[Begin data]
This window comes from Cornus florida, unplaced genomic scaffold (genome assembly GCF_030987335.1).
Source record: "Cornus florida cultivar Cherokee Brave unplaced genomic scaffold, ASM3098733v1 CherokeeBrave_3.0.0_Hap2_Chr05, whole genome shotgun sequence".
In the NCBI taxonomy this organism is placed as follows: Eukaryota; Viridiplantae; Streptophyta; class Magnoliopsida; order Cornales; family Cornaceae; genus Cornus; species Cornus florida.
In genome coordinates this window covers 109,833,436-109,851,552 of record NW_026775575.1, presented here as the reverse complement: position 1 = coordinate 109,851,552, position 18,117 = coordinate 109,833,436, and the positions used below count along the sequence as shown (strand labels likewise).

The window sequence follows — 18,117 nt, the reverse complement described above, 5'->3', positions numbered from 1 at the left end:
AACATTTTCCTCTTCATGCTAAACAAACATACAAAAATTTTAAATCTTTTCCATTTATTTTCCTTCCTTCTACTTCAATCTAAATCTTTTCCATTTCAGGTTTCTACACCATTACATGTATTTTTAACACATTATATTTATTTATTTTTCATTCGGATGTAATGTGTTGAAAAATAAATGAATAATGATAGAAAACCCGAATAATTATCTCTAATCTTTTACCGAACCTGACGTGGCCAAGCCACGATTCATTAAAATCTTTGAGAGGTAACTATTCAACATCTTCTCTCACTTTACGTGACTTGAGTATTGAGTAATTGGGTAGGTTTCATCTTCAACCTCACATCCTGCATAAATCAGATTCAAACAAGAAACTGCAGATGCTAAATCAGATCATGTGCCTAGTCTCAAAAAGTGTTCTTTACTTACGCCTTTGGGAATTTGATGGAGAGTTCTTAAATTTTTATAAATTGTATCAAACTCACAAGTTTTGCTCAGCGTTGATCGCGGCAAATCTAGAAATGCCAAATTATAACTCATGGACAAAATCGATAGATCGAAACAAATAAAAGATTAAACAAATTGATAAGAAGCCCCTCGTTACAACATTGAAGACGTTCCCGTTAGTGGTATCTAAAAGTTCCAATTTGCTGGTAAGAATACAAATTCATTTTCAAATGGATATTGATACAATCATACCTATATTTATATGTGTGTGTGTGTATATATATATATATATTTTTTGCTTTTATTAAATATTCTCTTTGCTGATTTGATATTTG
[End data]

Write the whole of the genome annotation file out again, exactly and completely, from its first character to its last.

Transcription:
This window comes from Cornus florida, unplaced genomic scaffold (genome assembly GCF_030987335.1).
Source record: "Cornus florida cultivar Cherokee Brave unplaced genomic scaffold, ASM3098733v1 CherokeeBrave_3.0.0_Hap2_Chr05, whole genome shotgun sequence".
In the NCBI taxonomy this organism is placed as follows: Eukaryota; Viridiplantae; Streptophyta; class Magnoliopsida; order Cornales; family Cornaceae; genus Cornus; species Cornus florida.
In genome coordinates this window covers 109,833,436-109,851,552 of record NW_026775575.1, presented here as the reverse complement: position 1 = coordinate 109,851,552, position 18,117 = coordinate 109,833,436, and the positions used below count along the sequence as shown (strand labels likewise).

The window sequence follows — 18,117 nt, the reverse complement described above, 5'->3', positions numbered from 1 at the left end:
AACATTTTCCTCTTCATGCTAAACAAACATACAAAAATTTTAAATCTTTTCCATTTATTTTCCTTCCTTCTACTTCAATCTAAATCTTTTCCATTTCAGGTTTCTACACCATTACATGTATTTTTAACACATTATATTTATTTATTTTTCATTCGGATGTAATGTGTTGAAAAATAAATGAATAATGATAGAAAACCCGAATAATTATCTCTAATCTTTTACCGAACCTGACGTGGCCAAGCCACGATTCATTAAAATCTTTGAGAGGTAACTATTCAACATCTTCTCTCACTTTACGTGACTTGAGTATTGAGTAATTGGGTAGGTTTCATCTTCAACCTCACATCCTGCATAAATCAGATTCAAACAAGAAACTGCAGATGCTAAATCAGATCATGTGCCTAGTCTCAAAAAGTGTTCTTTACTTACGCCTTTGGGAATTTGATGGAGAGTTCTTAAATTTTTATAAATTGTATCAAACTCACAAGTTTTGCTCAGCGTTGATCGCGGCAAATCTAGAAATGCCAAATTATAACTCATGGACAAAATCGATAGATCGAAACAAATAAAAGATTAAACAAATTGATAAGAAGCCCCTCGTTACAACATTGAAGACGTTCCCGTTAGTGGTATCTAAAAGTTCCAATTTGCTGGTAAGAATACAAATTCATTTTCAAATGGATATTGATACAATCATACCTATATTTATATGTGTGTGTGTGTATATATATATATATATTTTTTGCTTTTATTAAATATTCTCTTTGCTGATTTGATATTTG